said. "It's a long list of accomplishments. He's a
very, very able man."
In 1980, Jackson directed the first-ever survey
with a nationally representative sample of black
Americans. Finding blacks to survey in the rural
South and urban areas was easy, but surveyors
wanted a truly nationally representative sample,
including blacks in mainly white, sparsely popu-
lated areas such as Montana and Wyoming.
Going door-to-door would have been too expen-
sive and taken too long. Jackson's idea to ask whites
in the area, who knew exactly where all the black
families lived, solved the problem. He dubbed the
procedure the Wide Area Sampling Procedure
- WASP.

"He will be a strong advocate for the importance
of social science in national conversations about
important policies like Social Security and Medicare.'
- David Featherman
Outgoing director of ISR

He has published many books and articles, most
notably on race relations, aging, health, immigra-
tion and African-American politics.
As the head of ISR, Jackson will lead over 600
regular staff members and more than 1,000 tem-
porary employees involved in fielding surveys all
over the country. He will also be in charge of a
budget of about $75 million a year.
Jackson will replace current ISR Director David
Featherman, who is stepping down after his second
five-year term as director. He will remain in ISR,
becoming the director of its Center for Advancing

ISRAEL
Continued from page:
programs right now, tl
certainly ways in which
who want to study in Isr
Dickerman said. "It's no
sible for students to go."
Gonik said instead of
for Israel to be remove
the list, the University
establish a program but
students to sign a waiver
ing the University of any1
AMI is currently worki
lawyers to develop such a
Programs like this ha
very successful at the
sity of Arizona, the Univ
Pennsylvania and all of t
University of New York
Gonik said.
"We don't want to put
dents in harm, but we

Research and Solutions for Society.
"I am very pleased that James will guide the
institute through what could be a challenging
period for the institute's scientific leadership
because of tighter federal funding," Featherman
said in a written statement. "He will be a strong
advocate for the importance of social science in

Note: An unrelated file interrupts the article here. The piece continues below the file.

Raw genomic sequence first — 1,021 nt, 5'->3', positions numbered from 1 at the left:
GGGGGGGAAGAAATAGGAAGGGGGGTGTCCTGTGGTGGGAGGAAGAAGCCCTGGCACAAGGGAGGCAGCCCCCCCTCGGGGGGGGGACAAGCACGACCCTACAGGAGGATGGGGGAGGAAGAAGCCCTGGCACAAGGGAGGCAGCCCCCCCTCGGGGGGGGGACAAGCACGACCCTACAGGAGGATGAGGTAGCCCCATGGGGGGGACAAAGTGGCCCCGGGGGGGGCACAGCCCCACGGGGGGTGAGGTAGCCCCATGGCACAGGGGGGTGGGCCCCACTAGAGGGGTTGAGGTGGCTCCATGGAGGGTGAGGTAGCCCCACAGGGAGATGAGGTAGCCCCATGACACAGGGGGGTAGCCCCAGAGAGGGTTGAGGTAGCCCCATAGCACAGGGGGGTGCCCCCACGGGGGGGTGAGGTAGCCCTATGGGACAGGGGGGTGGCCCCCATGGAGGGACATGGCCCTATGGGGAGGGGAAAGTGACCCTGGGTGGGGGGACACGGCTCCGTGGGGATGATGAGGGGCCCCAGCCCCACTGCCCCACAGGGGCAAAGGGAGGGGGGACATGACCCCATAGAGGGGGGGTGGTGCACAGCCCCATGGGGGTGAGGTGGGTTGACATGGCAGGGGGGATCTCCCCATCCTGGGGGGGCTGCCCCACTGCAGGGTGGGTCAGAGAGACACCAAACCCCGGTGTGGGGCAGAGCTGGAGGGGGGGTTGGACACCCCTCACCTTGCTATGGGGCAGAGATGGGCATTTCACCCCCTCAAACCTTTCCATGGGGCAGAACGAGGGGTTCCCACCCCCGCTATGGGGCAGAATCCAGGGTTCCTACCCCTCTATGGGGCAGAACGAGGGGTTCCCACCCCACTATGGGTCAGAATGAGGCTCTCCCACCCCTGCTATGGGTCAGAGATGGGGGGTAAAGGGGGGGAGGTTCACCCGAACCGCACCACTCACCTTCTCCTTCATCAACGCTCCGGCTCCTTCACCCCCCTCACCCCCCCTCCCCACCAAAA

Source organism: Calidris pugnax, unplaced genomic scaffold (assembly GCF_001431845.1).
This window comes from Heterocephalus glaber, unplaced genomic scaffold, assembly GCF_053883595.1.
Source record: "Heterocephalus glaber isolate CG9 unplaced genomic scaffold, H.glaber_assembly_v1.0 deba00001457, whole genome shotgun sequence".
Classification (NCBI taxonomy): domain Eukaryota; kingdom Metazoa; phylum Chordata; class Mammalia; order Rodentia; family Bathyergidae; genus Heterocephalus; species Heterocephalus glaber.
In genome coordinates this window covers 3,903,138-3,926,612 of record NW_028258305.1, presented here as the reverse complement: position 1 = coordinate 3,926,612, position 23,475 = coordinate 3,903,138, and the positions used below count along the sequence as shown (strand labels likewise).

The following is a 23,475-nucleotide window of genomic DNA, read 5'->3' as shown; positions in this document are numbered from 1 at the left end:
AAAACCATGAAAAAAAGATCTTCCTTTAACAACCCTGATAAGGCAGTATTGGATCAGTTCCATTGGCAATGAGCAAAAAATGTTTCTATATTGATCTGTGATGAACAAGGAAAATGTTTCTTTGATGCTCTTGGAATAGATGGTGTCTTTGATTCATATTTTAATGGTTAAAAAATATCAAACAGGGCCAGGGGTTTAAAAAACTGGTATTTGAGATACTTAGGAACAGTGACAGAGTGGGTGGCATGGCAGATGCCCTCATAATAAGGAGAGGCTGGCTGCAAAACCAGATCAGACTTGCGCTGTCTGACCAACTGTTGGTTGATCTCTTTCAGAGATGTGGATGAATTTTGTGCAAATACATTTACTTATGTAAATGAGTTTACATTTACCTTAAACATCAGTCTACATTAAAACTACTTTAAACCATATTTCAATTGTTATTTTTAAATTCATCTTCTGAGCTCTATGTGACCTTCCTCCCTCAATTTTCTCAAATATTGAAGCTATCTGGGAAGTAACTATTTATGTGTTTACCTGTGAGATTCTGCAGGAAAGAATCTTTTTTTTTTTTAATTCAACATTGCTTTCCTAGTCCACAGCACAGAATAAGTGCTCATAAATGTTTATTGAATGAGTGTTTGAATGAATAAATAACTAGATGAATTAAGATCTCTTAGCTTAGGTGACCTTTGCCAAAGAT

national conversations about important policies
like Social Security and Medicare."
Jackson will also aim to increase collaboration
among the different centers under the umbrella
of ISR.
"For me, the
1
here are benefits clearly
studentsth
ael can," outweigh the
.t impos- risks. Life is full of
waiting uncertainties, but
ed from
should to finally be active
require
absolv- about beliefs I've
liability.
ng with had my whole
waiver. lifeincredible ,"
ve been e Sd
Univer-
'ersity of
he State . Jennifer Rosen
schools,
LSA junior
any stu-
feel that

studying abroad in Israel is such a valuable and important experience, and
many students are very interested and shouldn't have to deal with the barriers
that the University of Michigan is imposing," Gonik said.
Adelsky said the value of studying abroad in Israel outweighs any risks
involved in traveling there and that many people have misconceptions of Israel
as a heated war zone.
"That risk is largely exaggerated by the media. The situation here is quite
calm, and I feel extremely safe," Adelsky said.
Rosen agreed, saying she believes people are mistaken in their fear of trav-
eling to Israel, when in reality, the experience has been invaluable.
"For me, the benefits clearly outweigh the risks. Life is full of uncertain-
ties, but to finally be active about beliefs I've had my whole life is incredible,"
Rosen said.
"The pride I feel for being here, in Israel, is inexplicable."
When a series of terrorist train bombings rattled Spain last March, the OIP
did not cancel any study abroad programs to Spain.
There was no travel warning in effect, but the U.S. Department of State did
release a public announcement directing U.S. citizens in Spain to "remain alert
and avoid large crowds when possible."